That was quite an unexpected day! The IPCC published a summary of one of their investigations along with the recommendations they have made to Sussex Police following a serious of incidents in which a young person was arrested or detained. Sussex Police have accepted that a total of 12 police officers misconducted themselves and have instigated either disciplinary procedures or have given management advice to those still in service – two have since retired. The media coverage has been considerable, raising more questions for me than it answered.

It’s clear things went wrong: the Deputy Chief Constable of Sussex Police admitted as much on early morning radio and that has been repeated throughout the day. In addition to undertaking disciplinary procedures and giving advice where thought necessary, Sussex has stated they have reviewed policies and procedures, including around so-called spit hoods or spit guards, suggesting that there needs to…

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Rethinking Mental Health: Peer Support and Peer Services

jen padron

The following interview is part of a “future of mental health” interview series that will be running for 100+ days. This series presents different points of view about what helps a person in distress. I’ve aimed to be ecumenical and included many points of view different from my own. I hope you enjoy it. As with every service and resource in the mental health field, please do your due diligence. If you’d like to learn more about these philosophies, services, and organizations mentioned, follow the links provided.

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Psychology Today Interview with Jennifer Maria Padron, CPS, M.Ed, PhDc

EM: Your special interest is in the area of developing peer support and peer services to help individuals in emotional and mental distress. Can you tell us a little bit about your philosophy and initiatives?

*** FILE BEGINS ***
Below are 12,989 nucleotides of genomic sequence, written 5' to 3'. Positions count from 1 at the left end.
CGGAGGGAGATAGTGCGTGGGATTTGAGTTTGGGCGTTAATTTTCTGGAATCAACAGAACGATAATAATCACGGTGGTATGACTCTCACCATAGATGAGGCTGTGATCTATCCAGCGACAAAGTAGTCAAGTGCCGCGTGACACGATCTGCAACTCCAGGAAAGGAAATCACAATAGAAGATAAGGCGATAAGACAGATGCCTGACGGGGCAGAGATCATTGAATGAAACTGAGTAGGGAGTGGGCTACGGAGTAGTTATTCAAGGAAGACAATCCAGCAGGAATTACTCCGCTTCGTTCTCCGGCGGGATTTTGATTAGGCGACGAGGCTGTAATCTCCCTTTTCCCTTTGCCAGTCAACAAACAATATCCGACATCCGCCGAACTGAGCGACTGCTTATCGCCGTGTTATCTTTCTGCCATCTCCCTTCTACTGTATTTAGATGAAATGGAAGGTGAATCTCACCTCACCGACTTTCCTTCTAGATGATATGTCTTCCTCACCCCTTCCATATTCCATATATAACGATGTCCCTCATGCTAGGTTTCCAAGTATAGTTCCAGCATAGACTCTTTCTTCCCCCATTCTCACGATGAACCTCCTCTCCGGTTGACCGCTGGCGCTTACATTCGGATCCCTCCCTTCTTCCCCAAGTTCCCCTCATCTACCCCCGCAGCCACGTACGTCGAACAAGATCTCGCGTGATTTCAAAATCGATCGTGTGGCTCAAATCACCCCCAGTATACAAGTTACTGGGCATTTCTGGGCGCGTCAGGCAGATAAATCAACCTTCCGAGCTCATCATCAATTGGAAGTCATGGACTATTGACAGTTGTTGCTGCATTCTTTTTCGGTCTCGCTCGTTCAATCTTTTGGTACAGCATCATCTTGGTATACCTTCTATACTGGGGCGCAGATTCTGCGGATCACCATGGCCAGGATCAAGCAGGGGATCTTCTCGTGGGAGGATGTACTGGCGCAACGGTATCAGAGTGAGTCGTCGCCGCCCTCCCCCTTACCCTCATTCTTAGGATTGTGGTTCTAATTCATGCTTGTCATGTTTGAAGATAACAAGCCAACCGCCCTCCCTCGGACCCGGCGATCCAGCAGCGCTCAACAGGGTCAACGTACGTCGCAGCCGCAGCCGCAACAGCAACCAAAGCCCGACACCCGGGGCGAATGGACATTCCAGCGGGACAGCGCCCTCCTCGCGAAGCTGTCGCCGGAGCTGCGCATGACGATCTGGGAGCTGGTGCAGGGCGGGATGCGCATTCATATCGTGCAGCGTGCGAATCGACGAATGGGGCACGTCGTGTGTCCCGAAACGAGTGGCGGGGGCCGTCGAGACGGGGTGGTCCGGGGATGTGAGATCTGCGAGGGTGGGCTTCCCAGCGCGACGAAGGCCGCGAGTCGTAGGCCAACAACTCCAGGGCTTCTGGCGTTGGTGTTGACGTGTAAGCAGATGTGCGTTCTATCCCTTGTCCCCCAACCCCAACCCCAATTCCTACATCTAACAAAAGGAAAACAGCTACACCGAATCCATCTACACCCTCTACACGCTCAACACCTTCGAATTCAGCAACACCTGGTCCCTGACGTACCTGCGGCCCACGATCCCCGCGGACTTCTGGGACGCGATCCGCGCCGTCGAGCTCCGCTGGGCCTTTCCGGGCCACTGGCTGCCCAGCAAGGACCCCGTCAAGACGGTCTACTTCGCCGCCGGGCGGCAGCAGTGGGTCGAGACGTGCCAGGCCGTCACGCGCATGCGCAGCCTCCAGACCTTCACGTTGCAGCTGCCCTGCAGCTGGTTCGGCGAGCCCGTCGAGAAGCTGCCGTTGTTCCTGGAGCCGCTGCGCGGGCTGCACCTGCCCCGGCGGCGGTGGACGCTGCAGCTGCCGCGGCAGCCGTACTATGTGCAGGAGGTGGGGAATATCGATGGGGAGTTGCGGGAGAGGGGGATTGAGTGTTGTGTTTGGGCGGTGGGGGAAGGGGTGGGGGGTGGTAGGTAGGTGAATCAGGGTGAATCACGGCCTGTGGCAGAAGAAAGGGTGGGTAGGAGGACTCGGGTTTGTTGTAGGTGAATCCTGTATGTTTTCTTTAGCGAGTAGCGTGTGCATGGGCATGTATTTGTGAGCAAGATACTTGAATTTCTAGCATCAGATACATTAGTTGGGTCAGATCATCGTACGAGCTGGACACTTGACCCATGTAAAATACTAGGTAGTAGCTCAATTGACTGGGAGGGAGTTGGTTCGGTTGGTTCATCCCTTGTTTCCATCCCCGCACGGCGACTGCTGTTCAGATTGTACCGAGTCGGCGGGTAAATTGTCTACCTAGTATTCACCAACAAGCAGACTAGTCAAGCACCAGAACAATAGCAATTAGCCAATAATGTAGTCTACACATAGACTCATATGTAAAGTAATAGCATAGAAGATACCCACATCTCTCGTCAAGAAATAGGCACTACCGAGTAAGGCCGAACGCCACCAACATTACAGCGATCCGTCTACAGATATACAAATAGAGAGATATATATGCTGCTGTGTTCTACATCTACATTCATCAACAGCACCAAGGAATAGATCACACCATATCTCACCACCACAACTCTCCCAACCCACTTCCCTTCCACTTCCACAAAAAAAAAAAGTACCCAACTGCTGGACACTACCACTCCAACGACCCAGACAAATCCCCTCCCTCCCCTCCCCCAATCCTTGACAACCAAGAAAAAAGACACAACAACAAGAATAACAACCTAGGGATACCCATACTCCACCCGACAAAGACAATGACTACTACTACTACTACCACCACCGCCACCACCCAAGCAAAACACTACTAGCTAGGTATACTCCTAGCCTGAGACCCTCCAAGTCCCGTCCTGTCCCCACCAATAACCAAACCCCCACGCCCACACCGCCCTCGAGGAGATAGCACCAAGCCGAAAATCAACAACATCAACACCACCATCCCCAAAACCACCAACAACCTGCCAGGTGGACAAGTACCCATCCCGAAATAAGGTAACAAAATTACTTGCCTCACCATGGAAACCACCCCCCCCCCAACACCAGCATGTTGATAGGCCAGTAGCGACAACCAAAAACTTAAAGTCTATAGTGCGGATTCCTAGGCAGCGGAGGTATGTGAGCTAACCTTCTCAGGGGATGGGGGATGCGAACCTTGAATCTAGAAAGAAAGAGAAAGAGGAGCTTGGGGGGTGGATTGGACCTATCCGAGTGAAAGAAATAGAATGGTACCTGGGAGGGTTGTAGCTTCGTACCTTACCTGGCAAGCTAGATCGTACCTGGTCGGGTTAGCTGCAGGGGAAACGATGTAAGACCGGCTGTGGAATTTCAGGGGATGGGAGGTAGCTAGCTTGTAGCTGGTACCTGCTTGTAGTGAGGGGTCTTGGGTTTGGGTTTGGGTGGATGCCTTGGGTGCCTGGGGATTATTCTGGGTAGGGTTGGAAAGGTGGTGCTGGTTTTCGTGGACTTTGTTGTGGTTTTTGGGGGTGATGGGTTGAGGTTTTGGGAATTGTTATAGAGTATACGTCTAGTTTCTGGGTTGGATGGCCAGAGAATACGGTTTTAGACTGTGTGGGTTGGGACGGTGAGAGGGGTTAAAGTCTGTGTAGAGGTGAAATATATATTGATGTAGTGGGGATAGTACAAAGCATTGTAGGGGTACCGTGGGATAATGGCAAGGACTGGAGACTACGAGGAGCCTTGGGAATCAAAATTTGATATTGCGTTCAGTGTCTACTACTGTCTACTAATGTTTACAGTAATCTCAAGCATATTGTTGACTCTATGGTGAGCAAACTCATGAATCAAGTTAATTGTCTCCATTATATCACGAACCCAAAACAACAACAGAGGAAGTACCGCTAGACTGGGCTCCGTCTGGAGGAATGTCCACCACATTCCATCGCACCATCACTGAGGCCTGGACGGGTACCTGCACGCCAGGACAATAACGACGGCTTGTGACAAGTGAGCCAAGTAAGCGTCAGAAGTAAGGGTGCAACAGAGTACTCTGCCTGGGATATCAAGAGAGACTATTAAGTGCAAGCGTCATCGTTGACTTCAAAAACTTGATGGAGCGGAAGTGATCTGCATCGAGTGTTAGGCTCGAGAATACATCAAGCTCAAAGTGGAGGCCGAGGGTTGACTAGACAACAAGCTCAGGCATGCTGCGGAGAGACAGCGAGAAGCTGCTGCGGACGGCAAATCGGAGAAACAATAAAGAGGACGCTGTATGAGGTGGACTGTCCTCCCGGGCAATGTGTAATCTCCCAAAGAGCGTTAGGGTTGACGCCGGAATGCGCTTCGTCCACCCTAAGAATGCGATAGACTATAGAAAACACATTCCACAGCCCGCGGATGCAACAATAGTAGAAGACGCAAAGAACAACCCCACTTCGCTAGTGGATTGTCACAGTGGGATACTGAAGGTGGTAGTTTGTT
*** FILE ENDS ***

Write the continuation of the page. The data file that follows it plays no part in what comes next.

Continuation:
JMP: Philosophically I am a Realist who fights pessimism juxtaposed with magical thinking that service is still…

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Allied Health Professionals Maximising Psychological Wellbeing: Confident Conversations

AHPs across health and social care.

Here are two of my favourite things – having a great conversation and observing people reach their potential.  As a speech and language therapist, I’m lucky that I have the opportunity to do two of my favourite things for a living.  I’ve always been involved in communication groups for a variety of people.   I’ve been running post-stroke conversation groups for years.  I love the camaraderie of the shared experience as well as the stories, humour and courage.  I decided to offer the same experience to a small group of men who had recently been diagnosed with Alzheimer’s disease.  I’d been working with them individually for some weeks and had heard their struggles to manage everyday conversations.  Their specific strain of Alzheimer’s meant that speech and language was the primary presenting symptom – they could remember the story but were unable to find the words to provide the detail.  They admitted…